shows the intake of macronutrients in both groups. There was no significant difference in total macronutrient intake.
shows the ergospirometric data of VT1 in both groups. There was a significant decrease in HR in the SG after TC supplementation (p
< 0.05). There were no significant differences in the other parameters.
shows the results obtained for both groups at VT2. A significant decrease can be observed in HR in SG after TC supplementation compared to CG and baseline values (p
< 0.01). There were no significant differences in the remaining parameters.
shows the maximum values obtained in the incremental test. Decreases in HRmax were observed after TC supplementation in SG compared to baseline (p
< 0.05) and CG (p
< 0.05). In SG, there were significant increases in oxygen pulse, and maximum absolute and relative oxygen consumption (VO2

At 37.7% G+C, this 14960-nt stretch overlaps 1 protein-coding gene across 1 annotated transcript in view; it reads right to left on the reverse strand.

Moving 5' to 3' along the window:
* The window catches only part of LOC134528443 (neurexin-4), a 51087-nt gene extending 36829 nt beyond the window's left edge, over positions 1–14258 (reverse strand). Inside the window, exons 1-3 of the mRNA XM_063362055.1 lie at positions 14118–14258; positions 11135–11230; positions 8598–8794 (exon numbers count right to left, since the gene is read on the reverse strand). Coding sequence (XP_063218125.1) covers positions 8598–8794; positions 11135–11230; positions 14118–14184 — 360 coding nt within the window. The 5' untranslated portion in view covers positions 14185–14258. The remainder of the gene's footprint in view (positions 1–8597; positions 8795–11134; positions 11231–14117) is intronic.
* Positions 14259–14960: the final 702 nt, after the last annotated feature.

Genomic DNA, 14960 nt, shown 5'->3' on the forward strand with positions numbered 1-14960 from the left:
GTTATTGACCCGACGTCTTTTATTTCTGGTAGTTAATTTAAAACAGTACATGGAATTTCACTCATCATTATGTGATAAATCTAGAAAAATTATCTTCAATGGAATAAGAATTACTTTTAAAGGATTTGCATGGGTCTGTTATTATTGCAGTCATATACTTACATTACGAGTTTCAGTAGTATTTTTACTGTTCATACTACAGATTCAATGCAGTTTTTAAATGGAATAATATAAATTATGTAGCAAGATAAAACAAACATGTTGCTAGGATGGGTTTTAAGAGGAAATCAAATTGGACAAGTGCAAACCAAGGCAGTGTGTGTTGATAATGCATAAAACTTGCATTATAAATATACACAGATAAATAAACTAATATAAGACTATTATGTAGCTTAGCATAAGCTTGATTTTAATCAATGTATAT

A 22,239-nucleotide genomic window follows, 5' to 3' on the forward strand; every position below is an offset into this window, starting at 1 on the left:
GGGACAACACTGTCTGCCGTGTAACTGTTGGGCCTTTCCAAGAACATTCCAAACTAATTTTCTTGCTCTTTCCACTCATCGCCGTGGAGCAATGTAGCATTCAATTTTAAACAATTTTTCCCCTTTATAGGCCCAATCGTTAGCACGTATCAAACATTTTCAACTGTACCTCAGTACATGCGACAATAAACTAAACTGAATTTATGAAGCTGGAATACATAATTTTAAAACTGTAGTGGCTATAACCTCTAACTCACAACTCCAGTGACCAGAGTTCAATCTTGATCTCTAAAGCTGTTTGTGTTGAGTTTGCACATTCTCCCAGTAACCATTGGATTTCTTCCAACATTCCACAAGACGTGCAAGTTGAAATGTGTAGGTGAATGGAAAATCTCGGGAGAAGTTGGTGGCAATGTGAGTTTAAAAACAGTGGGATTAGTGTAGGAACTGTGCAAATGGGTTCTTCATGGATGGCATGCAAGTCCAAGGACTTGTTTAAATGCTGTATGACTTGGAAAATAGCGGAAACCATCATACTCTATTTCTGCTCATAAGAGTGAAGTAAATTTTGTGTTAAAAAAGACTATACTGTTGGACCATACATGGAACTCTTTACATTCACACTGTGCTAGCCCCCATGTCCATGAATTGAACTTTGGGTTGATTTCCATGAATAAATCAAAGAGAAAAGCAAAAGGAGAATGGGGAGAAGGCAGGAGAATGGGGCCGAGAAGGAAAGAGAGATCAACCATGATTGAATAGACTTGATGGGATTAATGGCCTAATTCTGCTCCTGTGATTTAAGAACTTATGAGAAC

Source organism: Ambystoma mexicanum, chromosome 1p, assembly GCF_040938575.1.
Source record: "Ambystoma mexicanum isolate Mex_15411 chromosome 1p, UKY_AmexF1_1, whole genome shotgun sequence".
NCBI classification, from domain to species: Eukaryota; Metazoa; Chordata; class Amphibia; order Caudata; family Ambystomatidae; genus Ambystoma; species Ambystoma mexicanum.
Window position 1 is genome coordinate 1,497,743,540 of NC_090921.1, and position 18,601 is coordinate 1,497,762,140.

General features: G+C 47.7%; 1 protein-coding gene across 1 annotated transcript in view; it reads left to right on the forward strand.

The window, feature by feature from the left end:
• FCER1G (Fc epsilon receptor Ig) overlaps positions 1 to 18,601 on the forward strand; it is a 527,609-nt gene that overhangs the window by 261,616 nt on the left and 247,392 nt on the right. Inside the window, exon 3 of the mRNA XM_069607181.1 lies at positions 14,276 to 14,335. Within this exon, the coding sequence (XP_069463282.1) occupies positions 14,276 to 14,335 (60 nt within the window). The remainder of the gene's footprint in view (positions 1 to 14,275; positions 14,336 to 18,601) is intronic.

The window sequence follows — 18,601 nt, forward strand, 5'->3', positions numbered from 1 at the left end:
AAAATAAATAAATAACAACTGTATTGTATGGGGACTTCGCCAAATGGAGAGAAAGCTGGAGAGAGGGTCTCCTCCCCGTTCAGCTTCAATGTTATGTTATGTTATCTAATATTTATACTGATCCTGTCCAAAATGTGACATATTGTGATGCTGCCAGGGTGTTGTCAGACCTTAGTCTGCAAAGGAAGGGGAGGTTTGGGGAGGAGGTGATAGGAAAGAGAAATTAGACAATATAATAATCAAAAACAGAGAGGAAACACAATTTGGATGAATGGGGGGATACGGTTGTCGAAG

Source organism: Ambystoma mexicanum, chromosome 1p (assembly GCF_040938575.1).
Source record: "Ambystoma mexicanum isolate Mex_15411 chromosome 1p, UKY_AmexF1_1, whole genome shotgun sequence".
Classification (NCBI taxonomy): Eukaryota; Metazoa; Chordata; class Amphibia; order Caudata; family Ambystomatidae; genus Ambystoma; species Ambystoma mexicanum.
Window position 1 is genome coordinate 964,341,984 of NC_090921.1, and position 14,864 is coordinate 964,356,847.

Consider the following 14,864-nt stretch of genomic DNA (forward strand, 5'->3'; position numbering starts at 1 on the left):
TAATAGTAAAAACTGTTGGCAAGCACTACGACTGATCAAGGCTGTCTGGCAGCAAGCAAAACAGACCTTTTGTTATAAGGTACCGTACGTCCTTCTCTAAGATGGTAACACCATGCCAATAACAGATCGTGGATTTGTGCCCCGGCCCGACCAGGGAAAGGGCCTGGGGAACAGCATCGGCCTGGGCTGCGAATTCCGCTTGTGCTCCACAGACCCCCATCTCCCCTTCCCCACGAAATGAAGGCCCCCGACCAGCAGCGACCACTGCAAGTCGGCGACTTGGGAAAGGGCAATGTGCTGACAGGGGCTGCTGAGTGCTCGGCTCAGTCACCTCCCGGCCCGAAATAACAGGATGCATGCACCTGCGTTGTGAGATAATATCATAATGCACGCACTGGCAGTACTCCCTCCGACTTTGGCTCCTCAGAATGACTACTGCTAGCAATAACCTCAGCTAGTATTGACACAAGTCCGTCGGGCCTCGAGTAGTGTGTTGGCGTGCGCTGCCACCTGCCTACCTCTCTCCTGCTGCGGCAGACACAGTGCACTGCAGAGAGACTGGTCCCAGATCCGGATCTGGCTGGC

) values (p
shows the ergospirometric values obtained after 3 min of recovery at the end of the maximum incremental test. Significant decreases in HR in SG were found after TC supplementation compared to CG and baseline values (p
< 0.05). There were no significant differences in the other parameters. Figure 1
shows the key findings.
shows the biochemical parameters studied in both groups. There were increases in glucose (p
< 0.01), uric acid (p
< 0.05) and creatinine (p
< 0.01) values after TC supplementation in SG. In addition, the previous parameters after TC supplementation were higher in SG compared to CG.
shows the values obtained for the different haematological parameters studied in both groups. There were increases in haemoglobin (p
< 0.01) and mean corpuscular haemoglobin (MCH) (p
< 0.05) values after TC supplementation in SG compared to CG and baseline values. Haematocrit values and MPV decreased in SG after TC supplementation (p